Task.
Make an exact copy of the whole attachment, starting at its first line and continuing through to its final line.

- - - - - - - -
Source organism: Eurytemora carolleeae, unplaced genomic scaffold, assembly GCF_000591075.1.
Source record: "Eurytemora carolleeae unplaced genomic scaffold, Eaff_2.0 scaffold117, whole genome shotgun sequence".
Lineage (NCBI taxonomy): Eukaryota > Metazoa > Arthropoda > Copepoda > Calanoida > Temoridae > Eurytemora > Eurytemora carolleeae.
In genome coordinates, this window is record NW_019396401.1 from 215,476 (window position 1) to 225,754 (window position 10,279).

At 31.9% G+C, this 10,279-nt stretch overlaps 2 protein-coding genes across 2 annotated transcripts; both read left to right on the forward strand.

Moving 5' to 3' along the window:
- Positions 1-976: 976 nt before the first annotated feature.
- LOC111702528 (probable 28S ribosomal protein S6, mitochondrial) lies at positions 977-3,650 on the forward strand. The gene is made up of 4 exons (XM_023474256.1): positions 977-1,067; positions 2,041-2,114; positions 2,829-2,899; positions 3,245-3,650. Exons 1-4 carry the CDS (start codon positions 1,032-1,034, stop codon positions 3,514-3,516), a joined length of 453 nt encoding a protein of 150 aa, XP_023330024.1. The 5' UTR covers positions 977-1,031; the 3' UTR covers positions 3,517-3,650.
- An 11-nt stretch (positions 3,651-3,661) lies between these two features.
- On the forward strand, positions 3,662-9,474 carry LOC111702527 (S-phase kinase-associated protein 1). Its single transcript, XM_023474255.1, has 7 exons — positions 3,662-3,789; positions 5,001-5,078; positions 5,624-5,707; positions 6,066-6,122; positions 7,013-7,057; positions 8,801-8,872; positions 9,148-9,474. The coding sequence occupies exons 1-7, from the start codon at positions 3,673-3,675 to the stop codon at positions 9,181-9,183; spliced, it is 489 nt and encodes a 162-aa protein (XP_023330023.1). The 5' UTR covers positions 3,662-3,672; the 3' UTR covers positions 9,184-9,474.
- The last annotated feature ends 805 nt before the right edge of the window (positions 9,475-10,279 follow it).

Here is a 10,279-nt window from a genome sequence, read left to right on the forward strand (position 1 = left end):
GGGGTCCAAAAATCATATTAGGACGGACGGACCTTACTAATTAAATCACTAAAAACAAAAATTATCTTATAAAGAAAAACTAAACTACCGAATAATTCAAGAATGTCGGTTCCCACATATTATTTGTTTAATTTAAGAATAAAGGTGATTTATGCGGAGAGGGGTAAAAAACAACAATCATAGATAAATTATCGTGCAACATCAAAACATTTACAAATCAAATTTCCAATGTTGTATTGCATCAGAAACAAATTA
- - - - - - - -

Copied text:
Source organism: Eurytemora carolleeae, unplaced genomic scaffold, assembly GCF_000591075.1.
Source record: "Eurytemora carolleeae unplaced genomic scaffold, Eaff_2.0 scaffold117, whole genome shotgun sequence".
Lineage (NCBI taxonomy): Eukaryota > Metazoa > Arthropoda > Copepoda > Calanoida > Temoridae > Eurytemora > Eurytemora carolleeae.
In genome coordinates, this window is record NW_019396401.1 from 215,476 (window position 1) to 225,754 (window position 10,279).

At 31.9% G+C, this 10,279-nt stretch overlaps 2 protein-coding genes across 2 annotated transcripts; both read left to right on the forward strand.

Moving 5' to 3' along the window:
- Positions 1-976: 976 nt before the first annotated feature.
- LOC111702528 (probable 28S ribosomal protein S6, mitochondrial) lies at positions 977-3,650 on the forward strand. The gene is made up of 4 exons (XM_023474256.1): positions 977-1,067; positions 2,041-2,114; positions 2,829-2,899; positions 3,245-3,650. Exons 1-4 carry the CDS (start codon positions 1,032-1,034, stop codon positions 3,514-3,516), a joined length of 453 nt encoding a protein of 150 aa, XP_023330024.1. The 5' UTR covers positions 977-1,031; the 3' UTR covers positions 3,517-3,650.
- An 11-nt stretch (positions 3,651-3,661) lies between these two features.
- On the forward strand, positions 3,662-9,474 carry LOC111702527 (S-phase kinase-associated protein 1). Its single transcript, XM_023474255.1, has 7 exons — positions 3,662-3,789; positions 5,001-5,078; positions 5,624-5,707; positions 6,066-6,122; positions 7,013-7,057; positions 8,801-8,872; positions 9,148-9,474. The coding sequence occupies exons 1-7, from the start codon at positions 3,673-3,675 to the stop codon at positions 9,181-9,183; spliced, it is 489 nt and encodes a 162-aa protein (XP_023330023.1). The 5' UTR covers positions 3,662-3,672; the 3' UTR covers positions 9,184-9,474.
- The last annotated feature ends 805 nt before the right edge of the window (positions 9,475-10,279 follow it).

Here is a 10,279-nt window from a genome sequence, read left to right on the forward strand (position 1 = left end):
GGGGTCCAAAAATCATATTAGGACGGACGGACCTTACTAATTAAATCACTAAAAACAAAAATTATCTTATAAAGAAAAACTAAACTACCGAATAATTCAAGAATGTCGGTTCCCACATATTATTTGTTTAATTTAAGAATAAAGGTGATTTATGCGGAGAGGGGTAAAAAACAACAATCATAGATAAATTATCGTGCAACATCAAAACATTTACAAATCAAATTTCCAATGTTGTATTGCATCAGAAACAAATTA